How to Get Enough Vitamin D
Your first line of defense is to get Vitamin D naturally, from the sun. Also try to incorporate foods that are rich in Vitamin D into your diet. Lastly, if you are unable to meet the daily re-quirements from these sources, take a supplement to ensure that you are getting the recom-mended daily dose.
It is recommended that you first try to obtain your daily dose of Vitamin D from the sun. Your body gets all it needs for several days within 15 minutes of full body sun exposure. Try to get at least 15 minutes, 3 times a week if you have fair skin, and 10 minutes longer if you have dark skin. It is recommended that you expose 40% of your body for maximum effectiveness. Avoid sunscreen during these initial few minutes of vitamin D restoration as it prevents the skin from being able to produce vitamin D. If you plan on exposing your skin longer than that, apply a non-comedogenic sunscreen that is free of parabens and other harsh chemicals immediately after the initial 15 minutes.
Try to eat foods that are high in vitamin D, including liver, cod liver oil, salmon, tuna, mack-erel, oysters, eggs and mushrooms. It is difficult to get enough vitamin D through food alone, even fortified products, so don’t be dismayed.
During winter months or times when you are unable to get the recommended amount of sun exposure, it is suggested that you take a supplement or liquid. 2,000-4,000 IU per day is con-sidered a safe and effective dose. To be certain, have your blood tested by your general physi-cian (or for women, your OB/GYN) to find out exactly how much your body needs. When select-ing a supplement, choose d3 as opposed to d2. D3 is cholecalciferol, which is the closest to the natural vitamin D that your skin produces from sun exposure. Also, make sure that the supple-ment (or liquid) is free of harsh chemical additives, especially magnesium stearate. Magnesium stearate is used to keep the contents from sticking to the inside of the capsule. What compa-nies don’t disclose is that it inhibits the absorption of vitamin C, and contains bpa, calcium hy-droxide and irganox 110, which are ingredients that cause damage to your body by weakening your intestinal wall, inhibiting food absorption and gut damage.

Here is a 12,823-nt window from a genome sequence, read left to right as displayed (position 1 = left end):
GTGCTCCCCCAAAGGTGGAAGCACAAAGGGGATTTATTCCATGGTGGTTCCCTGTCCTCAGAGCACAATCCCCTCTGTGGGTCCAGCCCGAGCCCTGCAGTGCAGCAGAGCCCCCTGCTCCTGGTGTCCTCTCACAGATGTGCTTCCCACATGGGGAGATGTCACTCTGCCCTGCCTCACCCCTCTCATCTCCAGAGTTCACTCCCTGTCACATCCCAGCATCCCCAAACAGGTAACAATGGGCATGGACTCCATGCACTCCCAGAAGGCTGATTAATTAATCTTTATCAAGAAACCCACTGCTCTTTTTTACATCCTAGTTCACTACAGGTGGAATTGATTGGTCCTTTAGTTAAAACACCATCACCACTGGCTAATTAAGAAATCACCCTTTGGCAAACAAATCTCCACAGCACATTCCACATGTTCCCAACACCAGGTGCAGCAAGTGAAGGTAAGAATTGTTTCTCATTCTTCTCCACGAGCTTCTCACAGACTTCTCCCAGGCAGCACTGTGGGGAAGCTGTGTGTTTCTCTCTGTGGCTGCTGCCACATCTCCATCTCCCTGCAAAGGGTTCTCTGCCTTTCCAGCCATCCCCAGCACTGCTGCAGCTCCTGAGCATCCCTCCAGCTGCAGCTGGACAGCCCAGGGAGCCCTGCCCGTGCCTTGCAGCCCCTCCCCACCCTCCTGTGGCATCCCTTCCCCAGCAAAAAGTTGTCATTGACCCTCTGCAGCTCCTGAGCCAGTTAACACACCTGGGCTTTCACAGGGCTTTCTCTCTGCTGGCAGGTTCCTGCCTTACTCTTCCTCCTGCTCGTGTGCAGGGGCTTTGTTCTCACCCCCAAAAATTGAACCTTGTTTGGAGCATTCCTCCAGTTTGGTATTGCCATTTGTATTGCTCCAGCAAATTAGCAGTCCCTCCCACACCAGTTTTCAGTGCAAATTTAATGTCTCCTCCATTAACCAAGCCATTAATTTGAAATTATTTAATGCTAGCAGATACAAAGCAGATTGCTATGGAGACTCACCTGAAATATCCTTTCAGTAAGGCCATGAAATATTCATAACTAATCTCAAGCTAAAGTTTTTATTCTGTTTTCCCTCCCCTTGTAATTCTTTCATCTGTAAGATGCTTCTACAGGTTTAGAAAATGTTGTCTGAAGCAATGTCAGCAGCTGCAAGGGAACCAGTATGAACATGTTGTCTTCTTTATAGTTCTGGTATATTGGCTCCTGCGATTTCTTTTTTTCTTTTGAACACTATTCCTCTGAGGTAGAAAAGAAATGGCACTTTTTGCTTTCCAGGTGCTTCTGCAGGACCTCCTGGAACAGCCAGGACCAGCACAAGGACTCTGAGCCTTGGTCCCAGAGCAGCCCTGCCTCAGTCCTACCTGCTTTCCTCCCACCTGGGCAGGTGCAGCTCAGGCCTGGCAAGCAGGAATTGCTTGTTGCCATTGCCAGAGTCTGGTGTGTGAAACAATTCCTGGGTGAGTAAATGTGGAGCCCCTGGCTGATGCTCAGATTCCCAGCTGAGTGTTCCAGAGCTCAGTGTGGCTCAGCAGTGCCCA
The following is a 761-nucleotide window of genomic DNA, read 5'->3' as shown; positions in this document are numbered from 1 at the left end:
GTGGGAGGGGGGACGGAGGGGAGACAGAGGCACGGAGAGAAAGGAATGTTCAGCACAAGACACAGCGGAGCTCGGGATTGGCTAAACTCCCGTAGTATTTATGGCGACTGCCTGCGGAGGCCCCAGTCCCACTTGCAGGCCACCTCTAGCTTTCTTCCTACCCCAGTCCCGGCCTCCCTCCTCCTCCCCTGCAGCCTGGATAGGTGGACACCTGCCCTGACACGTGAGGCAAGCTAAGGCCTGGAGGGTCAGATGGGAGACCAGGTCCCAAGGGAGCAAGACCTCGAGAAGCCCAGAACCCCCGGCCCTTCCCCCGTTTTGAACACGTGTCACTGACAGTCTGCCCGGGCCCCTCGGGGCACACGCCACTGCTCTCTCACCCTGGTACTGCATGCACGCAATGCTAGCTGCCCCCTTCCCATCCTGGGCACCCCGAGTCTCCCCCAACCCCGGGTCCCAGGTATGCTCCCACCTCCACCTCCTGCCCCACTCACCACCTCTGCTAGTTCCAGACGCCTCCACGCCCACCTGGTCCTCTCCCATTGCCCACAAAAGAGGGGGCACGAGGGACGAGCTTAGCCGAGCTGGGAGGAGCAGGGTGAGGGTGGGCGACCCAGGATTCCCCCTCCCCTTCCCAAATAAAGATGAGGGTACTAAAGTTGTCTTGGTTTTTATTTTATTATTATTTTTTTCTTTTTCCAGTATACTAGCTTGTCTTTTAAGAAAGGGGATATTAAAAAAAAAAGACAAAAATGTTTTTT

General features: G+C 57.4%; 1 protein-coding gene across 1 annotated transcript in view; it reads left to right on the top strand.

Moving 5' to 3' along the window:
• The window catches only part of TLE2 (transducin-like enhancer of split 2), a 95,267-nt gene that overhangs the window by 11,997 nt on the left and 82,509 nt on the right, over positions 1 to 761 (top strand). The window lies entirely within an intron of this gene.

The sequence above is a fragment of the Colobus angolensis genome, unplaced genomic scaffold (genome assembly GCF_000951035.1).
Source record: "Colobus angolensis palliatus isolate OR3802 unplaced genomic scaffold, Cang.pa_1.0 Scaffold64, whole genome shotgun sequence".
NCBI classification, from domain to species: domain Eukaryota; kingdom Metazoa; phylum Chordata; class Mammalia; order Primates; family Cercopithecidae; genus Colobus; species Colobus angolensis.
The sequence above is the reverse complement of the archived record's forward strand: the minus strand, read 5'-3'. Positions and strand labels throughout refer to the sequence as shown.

Keep in mind that as you age and gain weight, your body produces less vitamin D. There-fore, your needs will change over time.
Vitamin D alone will not heal your acne. It is important to eat a balanced diet, get plenty of sleep, follow your skin care regimen, and take your daily dose of AcnEase®. AcnEase® is your strongest defense for healing your skin and eliminating future acne. It counteracts the effects of hormonal imbalance and the overproduction of sebum. Hormonal imbalance is the leading cause of over-stimulation of the sebaceous gland and excess sebum production. Ex-cess sebum, dead skin cells, and dirt and debris on the surface of the skin mix together to cre-ate the perfect environment for acne bacteria and inflammation, which begins the acne cy-cle.
Most of you are already aware of the extraordinary benefits of AcnEase®, so we en-courage you to incorporate Vitamin D into your daily routine and let us know your results.